Tetracyclines and Antibiotics

 

Theory / hypothesis: The Tetracyclines and hypothesis of RA - by drdoc on-line

I see the minocycline as having a mild to medium disease modifying activity in RA.
The early work by Thomas McPherson Brown - in advocating tetracyclines in RA was based on studies that were potentially flawed...with lack of controls etc..
I recommend that people read the history behind this as described in "Antibiotic therapy for RA - Trentham et al in Rheumatic disease clinics of N.America August 1995 page 817-834.

IN ALL only one GOOD PLACEBO CONTROLLED trial exists to suggest that minocycline is efficacious in RA.

However most people would say it has a mild effect... but FOR SOME PATIENTS it is highly effective.

It would seem that

It has some effect in 1/3 of patients.
It is ineffective in 1/3 of patients.
It is not tolerated because of side effect in 1/3 of patients

Therefore I see it as having a place in patients who haven't responded to standard DMARDS. It would be nice to see a trial in patients early in their disease- i.e. the first few months.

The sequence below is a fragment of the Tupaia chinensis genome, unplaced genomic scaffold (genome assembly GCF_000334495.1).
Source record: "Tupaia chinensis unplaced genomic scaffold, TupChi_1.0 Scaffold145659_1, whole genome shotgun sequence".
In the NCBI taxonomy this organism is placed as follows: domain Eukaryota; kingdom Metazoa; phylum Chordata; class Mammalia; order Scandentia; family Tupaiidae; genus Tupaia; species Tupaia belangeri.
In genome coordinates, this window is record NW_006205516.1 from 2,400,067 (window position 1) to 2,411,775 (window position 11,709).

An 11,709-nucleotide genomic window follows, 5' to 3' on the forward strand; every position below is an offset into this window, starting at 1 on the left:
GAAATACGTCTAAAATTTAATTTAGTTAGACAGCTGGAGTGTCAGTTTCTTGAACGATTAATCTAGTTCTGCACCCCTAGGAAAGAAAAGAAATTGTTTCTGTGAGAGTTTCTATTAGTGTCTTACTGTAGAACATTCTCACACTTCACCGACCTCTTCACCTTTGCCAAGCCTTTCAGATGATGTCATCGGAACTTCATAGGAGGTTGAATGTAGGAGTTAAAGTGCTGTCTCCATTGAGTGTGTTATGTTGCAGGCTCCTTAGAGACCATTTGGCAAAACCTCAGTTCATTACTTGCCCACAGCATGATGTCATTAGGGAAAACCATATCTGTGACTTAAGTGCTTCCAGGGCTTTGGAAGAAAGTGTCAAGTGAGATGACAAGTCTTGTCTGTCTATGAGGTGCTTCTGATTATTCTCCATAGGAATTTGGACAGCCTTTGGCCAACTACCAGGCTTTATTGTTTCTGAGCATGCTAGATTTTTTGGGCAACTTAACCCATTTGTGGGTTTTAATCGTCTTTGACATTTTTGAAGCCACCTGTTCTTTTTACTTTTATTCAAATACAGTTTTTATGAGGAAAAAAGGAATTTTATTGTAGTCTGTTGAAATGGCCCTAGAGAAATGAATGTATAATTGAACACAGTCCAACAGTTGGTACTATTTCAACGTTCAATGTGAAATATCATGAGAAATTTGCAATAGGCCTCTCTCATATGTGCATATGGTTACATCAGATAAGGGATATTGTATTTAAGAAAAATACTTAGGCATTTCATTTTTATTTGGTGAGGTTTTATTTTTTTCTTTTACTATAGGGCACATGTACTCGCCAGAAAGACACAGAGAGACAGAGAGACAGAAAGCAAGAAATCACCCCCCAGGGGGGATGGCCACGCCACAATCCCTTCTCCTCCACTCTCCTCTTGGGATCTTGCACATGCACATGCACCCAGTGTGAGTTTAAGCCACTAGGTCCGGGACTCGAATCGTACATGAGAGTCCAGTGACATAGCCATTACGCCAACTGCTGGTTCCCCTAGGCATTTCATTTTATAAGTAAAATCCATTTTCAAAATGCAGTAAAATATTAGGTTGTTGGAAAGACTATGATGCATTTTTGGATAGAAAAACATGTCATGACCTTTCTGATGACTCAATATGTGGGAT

The Disease I feel is a multifactorial problem.
I hypothesise a genetically prone individual, whose immune system renders one unable to clear an infective organism adequately.
The organism may be INTRACELLULAR within the macrophages and hence shielded from most of the bodies defense mechanisms.
The agent may then display some of its particles on the macrophage or cell surface.
Therefore the body sees the presence of the agent and tries to mount an ineffective but aggressive immune response. Therefore the continued exposure of the antigen from such an organism ( which I think is more likely to be viral based) results in a autoimmune problem by molecular mimicry, rather than direct infection.
i.e. - the particles of the agent (the antigens )-RESEMBLE the tissue of the host, and therefore the host turns his/her immune system against itself.

Antibiotics don't treat viruses too effectively, but tetracyclines have a antiinflammatory, and an anticollaganase and an immunosuppressive role. This may explain its effect. I am unaware of any specific articles showing antiviral activity.

That's the theory of drdoc.

For an update on the use of minocycline in RA go to my minocycline page

 

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drdoc on-line
Rheumatologist
Cape Town
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